In May 2006, the U.S. Congress passed a resolution expressing its sympathy to families of murder victims in Chihuahua State, Mexico, including Ciudad Juárez.
Congress took measures in early May expressing serious concern about recent trends of violence against women in Latin America. The number of women who have been brutally murdered in the region, particularly in Mexico and Guatemala, has risen sharply in recent years. In Ciudad Juárez and Chihuahua, Mexico, over 400 women and girls have been brutally killed since 1993. The response of the Mexican government has been inadequate, allowing crimes to become increasingly common. Meanwhile, in Guatemala over 2,000 women have been murdered in the past six years. Many of the bodies show signs of torture and rape, yet virtually none of the cases have been prosecuted.
U.S. Legislators first approved the Juárez Resolution, a bicameral measure that draws attention to the numerous female victims of violence in the state of Chihuahua, Mexico, and specifically in notorious Ciudad Juárez. Just a week later, 117 representatives in the House signed a letter condemning the rise of violence against women in Guatemala.
The House Concurrent Resolution 90, otherwise known as the Juárez Resolution, passed by unanimous consent. The Senate, led by Senator Bingaman (D-NM), followed suit and passed its version of the same resolution the next evening. The Juárez Resolutions have been the main tool by which the U.S. government has expressed its sympathy to families of murder victims in Chihuahua State, Mexico. They also express concern for the way Mexican authorities have conducted the investigations into these murders, and suggest a number of ways the U.S. government can cooperate with Mexico to put an end to these crimes.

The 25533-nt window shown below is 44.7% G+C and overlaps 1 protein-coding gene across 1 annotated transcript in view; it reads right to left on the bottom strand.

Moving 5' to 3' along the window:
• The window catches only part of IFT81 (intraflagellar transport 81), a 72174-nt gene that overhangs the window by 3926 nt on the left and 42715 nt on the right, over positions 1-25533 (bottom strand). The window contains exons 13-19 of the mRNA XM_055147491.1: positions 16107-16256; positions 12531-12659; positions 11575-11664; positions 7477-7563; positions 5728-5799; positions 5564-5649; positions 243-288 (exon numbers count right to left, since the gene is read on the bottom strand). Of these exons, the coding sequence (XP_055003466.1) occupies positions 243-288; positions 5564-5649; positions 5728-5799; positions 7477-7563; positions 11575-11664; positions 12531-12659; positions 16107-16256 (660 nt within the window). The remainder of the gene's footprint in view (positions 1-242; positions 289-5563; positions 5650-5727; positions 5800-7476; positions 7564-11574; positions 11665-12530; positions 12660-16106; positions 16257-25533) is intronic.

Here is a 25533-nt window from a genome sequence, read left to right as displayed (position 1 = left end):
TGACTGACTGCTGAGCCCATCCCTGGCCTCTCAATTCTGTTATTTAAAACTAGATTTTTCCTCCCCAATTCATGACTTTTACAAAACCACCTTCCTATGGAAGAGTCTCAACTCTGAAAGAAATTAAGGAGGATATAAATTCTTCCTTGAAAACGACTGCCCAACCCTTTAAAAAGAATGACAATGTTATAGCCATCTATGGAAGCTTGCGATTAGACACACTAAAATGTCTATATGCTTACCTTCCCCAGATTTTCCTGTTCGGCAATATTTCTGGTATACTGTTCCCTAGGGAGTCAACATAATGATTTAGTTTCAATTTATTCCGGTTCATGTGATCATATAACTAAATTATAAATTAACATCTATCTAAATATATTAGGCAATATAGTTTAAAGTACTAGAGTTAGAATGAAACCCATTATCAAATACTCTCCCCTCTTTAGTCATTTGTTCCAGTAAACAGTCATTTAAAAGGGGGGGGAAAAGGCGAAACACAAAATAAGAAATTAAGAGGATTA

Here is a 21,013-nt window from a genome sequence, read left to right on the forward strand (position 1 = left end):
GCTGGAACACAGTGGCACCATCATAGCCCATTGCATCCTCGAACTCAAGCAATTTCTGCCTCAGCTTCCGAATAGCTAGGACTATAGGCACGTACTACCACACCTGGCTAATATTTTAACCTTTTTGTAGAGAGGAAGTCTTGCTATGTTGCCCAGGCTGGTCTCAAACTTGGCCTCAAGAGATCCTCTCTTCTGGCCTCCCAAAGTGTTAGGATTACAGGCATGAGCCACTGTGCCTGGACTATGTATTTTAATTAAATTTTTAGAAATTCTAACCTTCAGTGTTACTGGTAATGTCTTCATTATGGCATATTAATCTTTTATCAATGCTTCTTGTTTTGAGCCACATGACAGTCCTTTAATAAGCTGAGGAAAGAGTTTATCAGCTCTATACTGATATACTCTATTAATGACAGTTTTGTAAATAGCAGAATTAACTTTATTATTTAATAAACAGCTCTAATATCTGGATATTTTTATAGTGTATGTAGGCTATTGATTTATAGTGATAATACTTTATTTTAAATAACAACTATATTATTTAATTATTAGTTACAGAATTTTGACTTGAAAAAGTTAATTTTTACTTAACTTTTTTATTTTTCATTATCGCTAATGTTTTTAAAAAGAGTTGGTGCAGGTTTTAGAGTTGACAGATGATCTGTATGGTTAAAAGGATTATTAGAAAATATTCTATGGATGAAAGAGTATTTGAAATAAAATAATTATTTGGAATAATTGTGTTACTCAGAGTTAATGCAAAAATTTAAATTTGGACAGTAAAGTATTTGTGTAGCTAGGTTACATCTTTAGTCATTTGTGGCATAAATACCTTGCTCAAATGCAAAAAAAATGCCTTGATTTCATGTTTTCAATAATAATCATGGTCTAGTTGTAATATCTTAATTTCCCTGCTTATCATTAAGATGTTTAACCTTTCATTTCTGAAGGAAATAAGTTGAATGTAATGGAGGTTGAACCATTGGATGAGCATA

The resolution’s House sponsor, Congresswoman Hilda Solis (D-CA), said, “we are one step closer to bringing justice to the families of Ciudad Juárez. Passage of this important measure signifies strong U.S. congressional support for the families of Juárez and the need to address this tragic human rights situation. Bi-national cooperation between the U.S. and Mexico will help bring an end to the murders of women in Ciudad Juárez and closure to their families.”
Representative Solis was also at the forefront of congressional efforts to condemn violence against women in Guatemala. She joined Reps. Barbara Lee (D-CA) and Tom Lantos (D-CA) as co-sponsor of a congressional letter to the State Department calling for U.S. pressure on the Guatemalan government to ensure specific steps to address violence against women in Guatemala. One hundred and seventeen House members signed this letter. Strong constituent action motivated this impressive response from the Congress.
The letter from the House of Representatives drew attention to the reality of the ongoing violence and encouraged the State Department to pressure the Guatemalan government on the issue. It stated that many non-governmental organizations, as well as the United Nations and the Organization of American States (OAS), have noted the “inadequate response from the [Guatemalan] government to the killing of women. There is a disconcerting tendency by local authorities to blame the victims instead of focusing resources on investigating the crimes and prosecuting the assailants. Human rights leaders throughout the world have expressed concerns that the increase in criminality creates a perception that there is a basic lack of safety and accountability in Guatemala.”
The letter encourages the U.S. State Department to take diplomatic measures to address the crisis, including supporting the National Plan for the Prevention and Eradication of Domestic and Interfamilial Violence and providing resources for forensic and criminal investigation.
To read more about the resolution, click here.
Click here to read the Guatemala letter on violence against women.